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Tuesday, 13 March 2018 00:31

New TBnet publication: Clinical Management of Multidrug-resistant Tuberculosis in 16 European Countries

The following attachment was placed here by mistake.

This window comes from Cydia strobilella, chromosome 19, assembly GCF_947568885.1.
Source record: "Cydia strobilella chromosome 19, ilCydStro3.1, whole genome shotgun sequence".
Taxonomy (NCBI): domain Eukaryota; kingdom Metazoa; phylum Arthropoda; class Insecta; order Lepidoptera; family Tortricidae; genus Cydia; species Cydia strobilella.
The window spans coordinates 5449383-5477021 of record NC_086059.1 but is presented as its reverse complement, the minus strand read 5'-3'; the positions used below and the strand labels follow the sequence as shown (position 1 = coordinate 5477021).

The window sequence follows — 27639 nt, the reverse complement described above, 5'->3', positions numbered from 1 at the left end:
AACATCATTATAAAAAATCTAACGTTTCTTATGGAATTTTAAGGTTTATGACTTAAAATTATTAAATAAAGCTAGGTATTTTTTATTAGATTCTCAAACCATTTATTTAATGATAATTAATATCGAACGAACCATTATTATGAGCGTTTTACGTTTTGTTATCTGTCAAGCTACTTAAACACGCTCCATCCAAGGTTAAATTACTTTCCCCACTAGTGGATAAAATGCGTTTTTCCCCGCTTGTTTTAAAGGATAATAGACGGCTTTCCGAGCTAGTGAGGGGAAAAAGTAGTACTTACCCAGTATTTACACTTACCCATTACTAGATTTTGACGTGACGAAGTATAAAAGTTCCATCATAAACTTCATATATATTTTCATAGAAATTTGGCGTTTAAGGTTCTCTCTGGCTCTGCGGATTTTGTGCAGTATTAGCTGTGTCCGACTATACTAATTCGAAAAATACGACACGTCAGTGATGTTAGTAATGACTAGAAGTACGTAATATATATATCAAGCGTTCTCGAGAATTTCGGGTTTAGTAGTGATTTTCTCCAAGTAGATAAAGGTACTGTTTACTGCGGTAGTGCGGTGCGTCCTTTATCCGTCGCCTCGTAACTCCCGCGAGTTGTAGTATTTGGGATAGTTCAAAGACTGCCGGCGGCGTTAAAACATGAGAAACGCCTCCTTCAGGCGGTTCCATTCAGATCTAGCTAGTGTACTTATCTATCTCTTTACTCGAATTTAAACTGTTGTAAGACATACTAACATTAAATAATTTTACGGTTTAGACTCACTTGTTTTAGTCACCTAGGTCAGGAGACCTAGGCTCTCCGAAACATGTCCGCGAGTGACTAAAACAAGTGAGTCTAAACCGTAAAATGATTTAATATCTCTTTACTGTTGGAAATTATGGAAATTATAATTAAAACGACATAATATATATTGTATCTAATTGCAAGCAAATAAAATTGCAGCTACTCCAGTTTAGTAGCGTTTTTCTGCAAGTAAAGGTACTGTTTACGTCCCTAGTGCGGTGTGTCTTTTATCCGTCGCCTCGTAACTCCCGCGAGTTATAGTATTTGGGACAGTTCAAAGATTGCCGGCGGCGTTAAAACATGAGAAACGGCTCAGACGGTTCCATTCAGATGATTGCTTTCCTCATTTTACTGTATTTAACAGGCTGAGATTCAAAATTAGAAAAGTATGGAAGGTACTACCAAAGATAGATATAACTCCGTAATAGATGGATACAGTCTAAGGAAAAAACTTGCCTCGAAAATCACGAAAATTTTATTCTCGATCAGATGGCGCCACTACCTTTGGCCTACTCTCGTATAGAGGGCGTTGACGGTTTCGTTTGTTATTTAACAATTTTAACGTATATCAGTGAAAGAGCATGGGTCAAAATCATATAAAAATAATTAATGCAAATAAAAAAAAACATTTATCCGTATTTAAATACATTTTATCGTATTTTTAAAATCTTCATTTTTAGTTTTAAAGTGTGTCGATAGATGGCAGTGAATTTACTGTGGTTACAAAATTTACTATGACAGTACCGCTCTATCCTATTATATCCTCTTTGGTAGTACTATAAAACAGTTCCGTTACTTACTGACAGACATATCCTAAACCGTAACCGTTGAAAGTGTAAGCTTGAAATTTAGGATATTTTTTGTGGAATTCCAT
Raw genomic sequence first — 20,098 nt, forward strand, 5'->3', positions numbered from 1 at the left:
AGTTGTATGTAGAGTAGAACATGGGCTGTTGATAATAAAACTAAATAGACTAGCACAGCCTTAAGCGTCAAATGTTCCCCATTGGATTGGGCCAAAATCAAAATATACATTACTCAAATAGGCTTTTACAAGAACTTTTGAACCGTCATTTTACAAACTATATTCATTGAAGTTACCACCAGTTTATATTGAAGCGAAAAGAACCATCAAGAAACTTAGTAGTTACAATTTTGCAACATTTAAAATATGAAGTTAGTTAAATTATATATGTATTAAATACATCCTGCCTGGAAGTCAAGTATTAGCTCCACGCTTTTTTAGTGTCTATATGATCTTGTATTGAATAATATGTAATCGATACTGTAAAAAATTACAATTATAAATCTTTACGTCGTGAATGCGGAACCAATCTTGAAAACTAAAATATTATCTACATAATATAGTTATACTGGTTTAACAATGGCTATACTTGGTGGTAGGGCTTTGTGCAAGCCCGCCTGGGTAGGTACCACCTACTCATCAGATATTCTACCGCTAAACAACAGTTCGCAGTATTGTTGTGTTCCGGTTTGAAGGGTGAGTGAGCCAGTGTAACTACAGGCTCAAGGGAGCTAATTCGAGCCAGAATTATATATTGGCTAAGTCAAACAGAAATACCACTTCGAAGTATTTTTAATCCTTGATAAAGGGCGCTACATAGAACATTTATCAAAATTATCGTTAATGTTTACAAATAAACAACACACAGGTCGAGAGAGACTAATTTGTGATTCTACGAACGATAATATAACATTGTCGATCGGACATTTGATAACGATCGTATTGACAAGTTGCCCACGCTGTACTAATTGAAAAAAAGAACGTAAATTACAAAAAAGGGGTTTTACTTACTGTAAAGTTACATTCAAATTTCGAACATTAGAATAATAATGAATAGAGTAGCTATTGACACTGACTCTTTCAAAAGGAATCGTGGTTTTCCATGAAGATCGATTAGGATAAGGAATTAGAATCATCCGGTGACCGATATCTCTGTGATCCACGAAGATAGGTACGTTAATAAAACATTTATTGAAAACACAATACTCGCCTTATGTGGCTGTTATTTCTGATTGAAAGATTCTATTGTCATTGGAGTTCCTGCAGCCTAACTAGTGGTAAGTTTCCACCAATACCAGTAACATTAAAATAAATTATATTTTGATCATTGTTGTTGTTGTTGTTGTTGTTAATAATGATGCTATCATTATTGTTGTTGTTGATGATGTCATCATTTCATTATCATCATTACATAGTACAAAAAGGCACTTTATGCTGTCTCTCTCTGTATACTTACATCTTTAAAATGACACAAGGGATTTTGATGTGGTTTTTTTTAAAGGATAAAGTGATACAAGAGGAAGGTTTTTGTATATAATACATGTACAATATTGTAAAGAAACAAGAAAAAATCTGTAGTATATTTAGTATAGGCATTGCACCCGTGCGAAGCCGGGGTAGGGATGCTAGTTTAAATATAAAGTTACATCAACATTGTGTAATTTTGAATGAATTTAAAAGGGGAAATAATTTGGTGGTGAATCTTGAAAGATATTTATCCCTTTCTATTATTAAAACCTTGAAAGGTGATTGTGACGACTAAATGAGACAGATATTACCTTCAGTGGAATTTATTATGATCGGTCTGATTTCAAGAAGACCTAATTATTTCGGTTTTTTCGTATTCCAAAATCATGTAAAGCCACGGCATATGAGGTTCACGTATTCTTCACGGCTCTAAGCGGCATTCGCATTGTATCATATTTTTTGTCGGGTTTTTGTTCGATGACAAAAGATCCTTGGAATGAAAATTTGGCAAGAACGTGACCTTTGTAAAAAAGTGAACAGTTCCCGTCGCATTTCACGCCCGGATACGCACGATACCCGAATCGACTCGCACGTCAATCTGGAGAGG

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American Journal of Respiratory and Critical Care Medicine                                                                                                                                       Authors: Gunar Günther , Frank van Leth , Sofia Alexandru , Neus Altet , Korkut Avsar , Didi Bang , Raisa Barbuta , Graham Bothamley , Ana Ciobanu , Valeriu Crudu , Manfred Danilovits ,Martin Dedicoat , Raquel Duarte , Gina Gualano ,Heinke Kunst , Wiel de Lange , Vaira Leimane , Anne-Marie McLaughlin , Cecile Magis-Escurra , Inge Muylle ,Veronika Polcová , Cristina Popa , Rudolf Rumetshofer , Alena Skrahina , Varvara Solodovnikova , Victor Spinu ,Simon Tiberi , Piret Viiklepp , Christoph Lange, for TBNET                                                                                             Abstract                                                                                                                                                                                                                                            Background: Multidrug-resistant tuberculosis (MDR-TB) is a major burden to public health in Europe. Reported treatment success rates are around 50% or less and cure rates are even lower. Methods: We performed a prospective cohort study, analyzing management and treatment outcomes stratified by incidence of patients with MDR-TB in Europe. Treatment outcomes were compared by WHO and alternative simplified definitions. Results: 380 patients with MDR-TB were recruited and followed-up between 2010 and 2014 in 16 European countries. Patients in high-incidence countries compared with low-incidence countries were treated more frequently with standardized regimen (83.2% vs. 9.9%), had delayed treatment initiation (median 111 vs. 28 days), developed more additional drug resistance (23% vs. 5.8%), and had increased mortality (9.4% vs. 1.9%). Only 20.1% of patients using pyrazinamide had proven susceptibility to the drug. Applying WHO outcome definitions, frequency of cure (38.7% vs. 9.7%) was higher in high-incidence countries. Simplified outcome definitions that include one year of follow-up after the end of treatment showed similar frequency of relapse-free cure in low- (58.3%), intermediate- (55.8%) and high- incidence (57.1%) countries, but highest frequency of failure in high-incidence countries (24.1% vs. 14.6). Conclusions: Conventional standard MDR-TB treatment regimens resulted in a higher frequency of failure compared to individualized treatments. Overall, cure from MDR-TB is substantially more frequent than previously anticipated, and poorly reflected by WHO outcome definitions. Read more here https://www.atsjournals.org/doi/abs/10.1164/rccm.201710-2141OC
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